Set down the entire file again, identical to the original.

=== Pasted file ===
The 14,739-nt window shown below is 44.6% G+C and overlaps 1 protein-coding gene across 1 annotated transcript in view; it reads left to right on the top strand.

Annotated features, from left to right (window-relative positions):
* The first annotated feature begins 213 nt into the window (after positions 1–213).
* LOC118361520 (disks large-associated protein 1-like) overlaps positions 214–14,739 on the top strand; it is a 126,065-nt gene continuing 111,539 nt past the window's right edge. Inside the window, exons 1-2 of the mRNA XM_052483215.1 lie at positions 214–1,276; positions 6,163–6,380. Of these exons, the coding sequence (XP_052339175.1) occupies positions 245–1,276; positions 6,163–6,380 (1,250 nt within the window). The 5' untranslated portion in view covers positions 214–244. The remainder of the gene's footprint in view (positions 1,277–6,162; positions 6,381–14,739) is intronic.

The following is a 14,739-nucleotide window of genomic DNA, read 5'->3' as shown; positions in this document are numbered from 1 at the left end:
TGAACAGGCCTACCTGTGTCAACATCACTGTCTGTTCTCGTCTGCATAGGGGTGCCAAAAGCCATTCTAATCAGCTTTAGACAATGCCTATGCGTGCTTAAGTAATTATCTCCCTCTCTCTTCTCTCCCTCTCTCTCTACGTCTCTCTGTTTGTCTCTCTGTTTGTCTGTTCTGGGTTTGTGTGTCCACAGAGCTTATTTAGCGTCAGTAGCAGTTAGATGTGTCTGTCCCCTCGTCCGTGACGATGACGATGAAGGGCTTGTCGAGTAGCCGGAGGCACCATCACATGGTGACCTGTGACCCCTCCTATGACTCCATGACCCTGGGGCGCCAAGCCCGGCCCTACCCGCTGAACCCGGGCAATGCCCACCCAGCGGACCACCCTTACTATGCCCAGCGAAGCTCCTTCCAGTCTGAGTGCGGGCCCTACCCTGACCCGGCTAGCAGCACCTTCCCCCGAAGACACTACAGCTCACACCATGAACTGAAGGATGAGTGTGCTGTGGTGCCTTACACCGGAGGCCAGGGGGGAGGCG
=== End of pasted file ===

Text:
The 14,739-nt window shown below is 44.6% G+C and overlaps 1 protein-coding gene across 1 annotated transcript in view; it reads left to right on the top strand.

Annotated features, from left to right (window-relative positions):
* The first annotated feature begins 213 nt into the window (after positions 1–213).
* LOC118361520 (disks large-associated protein 1-like) overlaps positions 214–14,739 on the top strand; it is a 126,065-nt gene continuing 111,539 nt past the window's right edge. Inside the window, exons 1-2 of the mRNA XM_052483215.1 lie at positions 214–1,276; positions 6,163–6,380. Of these exons, the coding sequence (XP_052339175.1) occupies positions 245–1,276; positions 6,163–6,380 (1,250 nt within the window). The 5' untranslated portion in view covers positions 214–244. The remainder of the gene's footprint in view (positions 1,277–6,162; positions 6,381–14,739) is intronic.

The following is a 14,739-nucleotide window of genomic DNA, read 5'->3' as shown; positions in this document are numbered from 1 at the left end:
TGAACAGGCCTACCTGTGTCAACATCACTGTCTGTTCTCGTCTGCATAGGGGTGCCAAAAGCCATTCTAATCAGCTTTAGACAATGCCTATGCGTGCTTAAGTAATTATCTCCCTCTCTCTTCTCTCCCTCTCTCTCTACGTCTCTCTGTTTGTCTCTCTGTTTGTCTGTTCTGGGTTTGTGTGTCCACAGAGCTTATTTAGCGTCAGTAGCAGTTAGATGTGTCTGTCCCCTCGTCCGTGACGATGACGATGAAGGGCTTGTCGAGTAGCCGGAGGCACCATCACATGGTGACCTGTGACCCCTCCTATGACTCCATGACCCTGGGGCGCCAAGCCCGGCCCTACCCGCTGAACCCGGGCAATGCCCACCCAGCGGACCACCCTTACTATGCCCAGCGAAGCTCCTTCCAGTCTGAGTGCGGGCCCTACCCTGACCCGGCTAGCAGCACCTTCCCCCGAAGACACTACAGCTCACACCATGAACTGAAGGATGAGTGTGCTGTGGTGCCTTACACCGGAGGCCAGGGGGGAGGCG